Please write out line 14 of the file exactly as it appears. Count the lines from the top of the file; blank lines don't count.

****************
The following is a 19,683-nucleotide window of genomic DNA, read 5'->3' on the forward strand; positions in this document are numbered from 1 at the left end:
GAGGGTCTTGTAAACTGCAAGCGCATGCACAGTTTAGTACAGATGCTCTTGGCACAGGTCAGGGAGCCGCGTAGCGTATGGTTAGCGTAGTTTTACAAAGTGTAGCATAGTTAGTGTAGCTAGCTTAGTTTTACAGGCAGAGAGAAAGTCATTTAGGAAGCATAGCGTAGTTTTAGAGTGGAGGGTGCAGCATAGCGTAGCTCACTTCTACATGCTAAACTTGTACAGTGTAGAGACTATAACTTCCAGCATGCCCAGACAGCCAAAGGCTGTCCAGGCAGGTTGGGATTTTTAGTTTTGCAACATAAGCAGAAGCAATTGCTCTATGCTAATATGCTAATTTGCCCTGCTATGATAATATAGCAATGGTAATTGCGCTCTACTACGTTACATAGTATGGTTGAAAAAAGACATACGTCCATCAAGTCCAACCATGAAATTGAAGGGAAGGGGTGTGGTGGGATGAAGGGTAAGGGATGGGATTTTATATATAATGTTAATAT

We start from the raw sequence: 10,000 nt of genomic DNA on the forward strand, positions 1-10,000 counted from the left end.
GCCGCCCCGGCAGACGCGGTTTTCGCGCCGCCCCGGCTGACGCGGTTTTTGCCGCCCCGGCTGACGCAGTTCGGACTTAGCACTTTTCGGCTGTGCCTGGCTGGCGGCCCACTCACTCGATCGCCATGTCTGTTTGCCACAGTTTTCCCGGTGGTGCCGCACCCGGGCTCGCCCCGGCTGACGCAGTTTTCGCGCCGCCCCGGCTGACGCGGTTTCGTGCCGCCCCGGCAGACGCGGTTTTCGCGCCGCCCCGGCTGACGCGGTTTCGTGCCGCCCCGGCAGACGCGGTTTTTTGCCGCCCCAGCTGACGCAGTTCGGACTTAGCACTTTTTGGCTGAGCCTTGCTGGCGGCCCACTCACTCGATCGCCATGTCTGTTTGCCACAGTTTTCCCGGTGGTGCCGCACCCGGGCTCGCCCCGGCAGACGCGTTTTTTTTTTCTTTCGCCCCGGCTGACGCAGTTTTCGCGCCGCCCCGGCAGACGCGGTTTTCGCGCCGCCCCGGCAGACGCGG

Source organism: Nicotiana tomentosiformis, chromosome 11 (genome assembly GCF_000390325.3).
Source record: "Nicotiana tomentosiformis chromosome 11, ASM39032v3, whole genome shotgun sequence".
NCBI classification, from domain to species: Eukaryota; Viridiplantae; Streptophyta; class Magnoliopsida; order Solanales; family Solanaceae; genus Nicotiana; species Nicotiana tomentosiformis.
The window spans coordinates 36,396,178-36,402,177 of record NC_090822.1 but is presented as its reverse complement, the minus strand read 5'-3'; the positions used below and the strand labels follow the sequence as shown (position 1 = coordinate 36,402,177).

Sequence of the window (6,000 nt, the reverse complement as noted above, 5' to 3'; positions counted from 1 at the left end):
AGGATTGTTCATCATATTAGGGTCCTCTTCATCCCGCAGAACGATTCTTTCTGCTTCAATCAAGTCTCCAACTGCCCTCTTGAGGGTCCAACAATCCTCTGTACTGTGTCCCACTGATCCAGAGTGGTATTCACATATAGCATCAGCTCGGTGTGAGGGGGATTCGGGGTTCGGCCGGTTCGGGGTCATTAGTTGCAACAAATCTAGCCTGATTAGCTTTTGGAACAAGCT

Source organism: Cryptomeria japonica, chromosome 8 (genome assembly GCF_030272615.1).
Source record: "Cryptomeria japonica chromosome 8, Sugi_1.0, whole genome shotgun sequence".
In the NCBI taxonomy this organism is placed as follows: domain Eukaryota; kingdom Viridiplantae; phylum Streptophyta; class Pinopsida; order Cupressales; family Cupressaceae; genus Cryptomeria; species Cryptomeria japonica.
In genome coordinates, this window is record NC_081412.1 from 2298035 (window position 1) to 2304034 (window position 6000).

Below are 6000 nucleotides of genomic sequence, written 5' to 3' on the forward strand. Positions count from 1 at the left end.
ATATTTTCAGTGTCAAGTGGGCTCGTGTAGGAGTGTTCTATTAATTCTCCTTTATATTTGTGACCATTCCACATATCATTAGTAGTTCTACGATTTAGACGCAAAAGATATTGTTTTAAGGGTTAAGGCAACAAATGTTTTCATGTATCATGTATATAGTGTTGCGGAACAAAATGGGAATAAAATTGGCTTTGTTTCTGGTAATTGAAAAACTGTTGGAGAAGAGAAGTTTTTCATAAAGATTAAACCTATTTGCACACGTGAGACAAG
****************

In genome coordinates, this window is record NC_081412.1 from 2298035 (window position 1) to 2304034 (window position 6000).